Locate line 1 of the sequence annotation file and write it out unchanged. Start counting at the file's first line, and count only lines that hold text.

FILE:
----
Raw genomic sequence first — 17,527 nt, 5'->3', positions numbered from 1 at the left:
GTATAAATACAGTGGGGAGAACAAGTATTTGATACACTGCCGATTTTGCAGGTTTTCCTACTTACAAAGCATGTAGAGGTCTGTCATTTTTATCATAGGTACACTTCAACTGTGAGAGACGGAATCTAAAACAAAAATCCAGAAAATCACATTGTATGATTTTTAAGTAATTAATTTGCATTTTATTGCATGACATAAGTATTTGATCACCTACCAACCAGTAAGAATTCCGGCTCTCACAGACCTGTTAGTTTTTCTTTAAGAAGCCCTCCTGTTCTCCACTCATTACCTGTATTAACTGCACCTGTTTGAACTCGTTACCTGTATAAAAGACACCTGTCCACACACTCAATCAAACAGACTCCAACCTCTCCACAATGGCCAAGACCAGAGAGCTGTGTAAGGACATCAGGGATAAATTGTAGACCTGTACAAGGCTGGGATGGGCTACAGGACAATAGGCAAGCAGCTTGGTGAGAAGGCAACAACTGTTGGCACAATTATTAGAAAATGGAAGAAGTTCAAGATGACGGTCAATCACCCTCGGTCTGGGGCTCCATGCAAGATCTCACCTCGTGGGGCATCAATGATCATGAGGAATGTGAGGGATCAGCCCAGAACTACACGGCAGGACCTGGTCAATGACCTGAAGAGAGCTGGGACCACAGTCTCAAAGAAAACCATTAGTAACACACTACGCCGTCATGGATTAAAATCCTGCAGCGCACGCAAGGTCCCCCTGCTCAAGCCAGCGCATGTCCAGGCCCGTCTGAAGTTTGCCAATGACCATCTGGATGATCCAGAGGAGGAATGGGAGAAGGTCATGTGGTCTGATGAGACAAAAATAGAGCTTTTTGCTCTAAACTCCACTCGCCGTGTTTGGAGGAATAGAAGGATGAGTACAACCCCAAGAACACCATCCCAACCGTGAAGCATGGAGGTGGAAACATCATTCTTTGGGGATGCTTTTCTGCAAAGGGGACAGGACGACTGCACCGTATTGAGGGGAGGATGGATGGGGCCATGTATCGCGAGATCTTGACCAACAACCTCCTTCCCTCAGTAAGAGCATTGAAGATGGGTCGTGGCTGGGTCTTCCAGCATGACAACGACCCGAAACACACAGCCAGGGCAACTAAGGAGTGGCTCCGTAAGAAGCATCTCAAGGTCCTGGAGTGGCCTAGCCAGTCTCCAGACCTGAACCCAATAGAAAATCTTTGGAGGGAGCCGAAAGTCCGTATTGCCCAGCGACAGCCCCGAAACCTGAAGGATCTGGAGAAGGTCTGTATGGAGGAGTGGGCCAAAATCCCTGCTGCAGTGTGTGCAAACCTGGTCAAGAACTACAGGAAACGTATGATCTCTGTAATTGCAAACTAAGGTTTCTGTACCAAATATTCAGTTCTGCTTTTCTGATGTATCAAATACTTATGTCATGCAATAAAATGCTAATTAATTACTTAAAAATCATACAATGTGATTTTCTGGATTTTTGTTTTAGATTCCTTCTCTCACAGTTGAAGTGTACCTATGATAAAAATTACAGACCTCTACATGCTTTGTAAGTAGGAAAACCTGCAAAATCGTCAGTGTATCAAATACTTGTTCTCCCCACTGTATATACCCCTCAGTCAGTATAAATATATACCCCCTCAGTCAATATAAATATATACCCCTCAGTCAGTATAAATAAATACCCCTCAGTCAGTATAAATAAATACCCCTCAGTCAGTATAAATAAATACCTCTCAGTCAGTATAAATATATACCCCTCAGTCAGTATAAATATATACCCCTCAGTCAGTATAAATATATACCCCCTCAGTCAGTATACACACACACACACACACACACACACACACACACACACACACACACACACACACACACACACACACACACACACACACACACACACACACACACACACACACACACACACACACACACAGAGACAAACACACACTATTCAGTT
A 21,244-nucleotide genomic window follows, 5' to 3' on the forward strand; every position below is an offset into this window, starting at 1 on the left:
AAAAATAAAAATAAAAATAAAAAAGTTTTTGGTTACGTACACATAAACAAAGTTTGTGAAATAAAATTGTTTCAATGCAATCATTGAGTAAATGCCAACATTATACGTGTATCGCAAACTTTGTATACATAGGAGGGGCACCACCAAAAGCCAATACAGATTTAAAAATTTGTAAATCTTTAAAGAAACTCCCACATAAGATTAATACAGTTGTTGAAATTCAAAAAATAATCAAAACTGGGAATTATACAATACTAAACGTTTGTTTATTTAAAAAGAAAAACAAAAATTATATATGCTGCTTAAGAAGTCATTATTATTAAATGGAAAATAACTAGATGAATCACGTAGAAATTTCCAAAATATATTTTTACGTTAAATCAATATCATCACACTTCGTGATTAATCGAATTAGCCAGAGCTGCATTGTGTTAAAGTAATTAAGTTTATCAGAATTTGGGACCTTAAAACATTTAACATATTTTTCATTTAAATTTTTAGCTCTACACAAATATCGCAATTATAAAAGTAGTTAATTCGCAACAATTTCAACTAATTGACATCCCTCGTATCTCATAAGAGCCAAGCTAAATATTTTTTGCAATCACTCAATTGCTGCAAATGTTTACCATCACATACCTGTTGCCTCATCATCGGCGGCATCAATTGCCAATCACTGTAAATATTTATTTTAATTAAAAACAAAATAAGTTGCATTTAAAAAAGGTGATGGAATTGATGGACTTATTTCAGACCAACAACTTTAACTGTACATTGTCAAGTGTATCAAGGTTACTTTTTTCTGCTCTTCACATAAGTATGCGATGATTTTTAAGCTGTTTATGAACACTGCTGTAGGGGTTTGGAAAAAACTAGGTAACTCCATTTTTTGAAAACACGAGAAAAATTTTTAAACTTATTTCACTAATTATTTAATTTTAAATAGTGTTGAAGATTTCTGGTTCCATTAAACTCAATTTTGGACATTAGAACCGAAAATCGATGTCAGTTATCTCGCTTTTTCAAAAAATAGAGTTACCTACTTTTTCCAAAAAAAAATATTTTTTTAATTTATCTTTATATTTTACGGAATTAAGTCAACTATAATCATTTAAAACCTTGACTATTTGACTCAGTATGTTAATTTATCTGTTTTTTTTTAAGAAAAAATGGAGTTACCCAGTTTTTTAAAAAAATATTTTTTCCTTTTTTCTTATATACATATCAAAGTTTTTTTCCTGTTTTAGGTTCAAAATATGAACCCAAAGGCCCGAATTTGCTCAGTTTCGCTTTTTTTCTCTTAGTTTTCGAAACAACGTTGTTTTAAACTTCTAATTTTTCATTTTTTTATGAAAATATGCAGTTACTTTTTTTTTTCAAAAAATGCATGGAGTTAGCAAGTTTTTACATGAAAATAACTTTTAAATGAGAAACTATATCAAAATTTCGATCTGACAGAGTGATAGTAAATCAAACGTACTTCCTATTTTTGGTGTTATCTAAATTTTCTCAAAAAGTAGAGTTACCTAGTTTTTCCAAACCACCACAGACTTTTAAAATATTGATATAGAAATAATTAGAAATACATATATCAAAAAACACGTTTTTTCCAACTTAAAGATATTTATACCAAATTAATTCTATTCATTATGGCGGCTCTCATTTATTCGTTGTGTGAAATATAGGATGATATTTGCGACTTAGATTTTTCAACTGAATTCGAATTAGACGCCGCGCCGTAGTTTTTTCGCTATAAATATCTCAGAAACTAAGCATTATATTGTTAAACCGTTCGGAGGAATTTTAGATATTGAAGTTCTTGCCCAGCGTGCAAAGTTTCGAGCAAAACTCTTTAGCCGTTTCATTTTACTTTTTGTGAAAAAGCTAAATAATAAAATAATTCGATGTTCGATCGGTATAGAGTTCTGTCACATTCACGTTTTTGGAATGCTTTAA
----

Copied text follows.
Raw genomic sequence first — 17,527 nt, 5'->3', positions numbered from 1 at the left: